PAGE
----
This isn’t some remote war in a foreign land. It isn’t the product of cultural clashes, or a political uprising, or a corrupt government. This is a war of our doing: Mexico’s drug cartels are fueled by the consumption of illicit drugs on the U.S. black market. The Mexican government’s crackdown is funded, in part, by U.S. drug war money, with law enforcement officers trained and assisted by the U.S. government. And the drug cartels are armed with guns purchased on the U.S. consumer market.

For the October issue of Phoenix Magazine I looked at the significant role Phoenix is playing as a “gun locker” for the drug cartels. (Because of the relative lack of state restrictions, Arizona and Texas are now the primary suppliers of U.S. guns to Mexico.) The story is now available on news stands. You can read the feature story,“The Iron River” here.

I also went “undercover” at the Phoenix gun show, where I could have bought a dozen AR-15 semi-automatic assault rifles with no background check or any paperwork whatsoever. Read the on-line exclusive “Get Your Guns” here. (In case you missed it, I also blogged about the gun show in July.)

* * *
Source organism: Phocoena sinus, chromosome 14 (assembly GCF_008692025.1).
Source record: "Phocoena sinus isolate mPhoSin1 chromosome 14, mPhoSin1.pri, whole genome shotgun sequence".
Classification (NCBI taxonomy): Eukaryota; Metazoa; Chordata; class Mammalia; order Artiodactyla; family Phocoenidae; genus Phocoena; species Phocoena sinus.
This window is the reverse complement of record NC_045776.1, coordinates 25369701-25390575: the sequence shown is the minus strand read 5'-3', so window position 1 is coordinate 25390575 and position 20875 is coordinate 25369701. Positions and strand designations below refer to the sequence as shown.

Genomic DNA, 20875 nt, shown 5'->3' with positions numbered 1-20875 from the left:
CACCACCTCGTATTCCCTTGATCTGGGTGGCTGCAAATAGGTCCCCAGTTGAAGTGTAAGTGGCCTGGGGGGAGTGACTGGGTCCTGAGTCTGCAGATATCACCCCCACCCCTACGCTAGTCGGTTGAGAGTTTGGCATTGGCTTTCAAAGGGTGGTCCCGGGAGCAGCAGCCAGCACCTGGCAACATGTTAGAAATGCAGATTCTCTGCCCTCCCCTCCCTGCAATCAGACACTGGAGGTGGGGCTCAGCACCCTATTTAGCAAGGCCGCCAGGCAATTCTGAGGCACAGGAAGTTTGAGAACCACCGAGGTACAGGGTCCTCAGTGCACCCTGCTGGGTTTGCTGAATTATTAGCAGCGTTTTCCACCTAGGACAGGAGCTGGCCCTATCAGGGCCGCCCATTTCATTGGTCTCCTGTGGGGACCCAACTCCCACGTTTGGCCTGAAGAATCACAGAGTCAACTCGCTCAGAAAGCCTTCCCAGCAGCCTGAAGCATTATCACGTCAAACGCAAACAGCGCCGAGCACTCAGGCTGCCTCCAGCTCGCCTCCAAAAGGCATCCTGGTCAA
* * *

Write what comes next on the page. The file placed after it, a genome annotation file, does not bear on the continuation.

Some things I learned that you might find surprising:

  • The federal government does not keep records or maintain a database of gun purchases. While the federal government requires licensed gun dealers to conduct an instant background check to look for felonies, they are barred by law from retaining that information.
  • If authorities find a gun at a crime scene in the U.S. or Mexico, they have to go the whole way back to the manufacturer and trace the gun through the distribution chain to the store where it was sold as new. Since many manufacturers are foreign, this process can take days or even weeks. If the gun was resold by the original owner, the trail often goes cold here. That’s why pawn shops are major sources of crime guns: it is really hard to trace them.
  • If authorities want to know what guns someone purchased, they have to go store to store looking through paper files that are organized chronologically by date of purchase. In the case I wrote about, the ATF went store to store with a photograph of the suspected trafficker, hoping to find workers who would remember when he bought a gun.
  • There is no background check or paperwork required for the purchase of ammunition in Arizona. You must be at least 18 years old and a legal resident, but they aren’t required to check — and they don’t. Think about this: You can go into a gun store and buy thousands of rounds of ammunition, including 100-round drum magazines for assault rifles, and there is no paper trail. But if you purchase cold or allergy medicines in Arizona, they scan your driver’s license and that information is stored in an electronic database.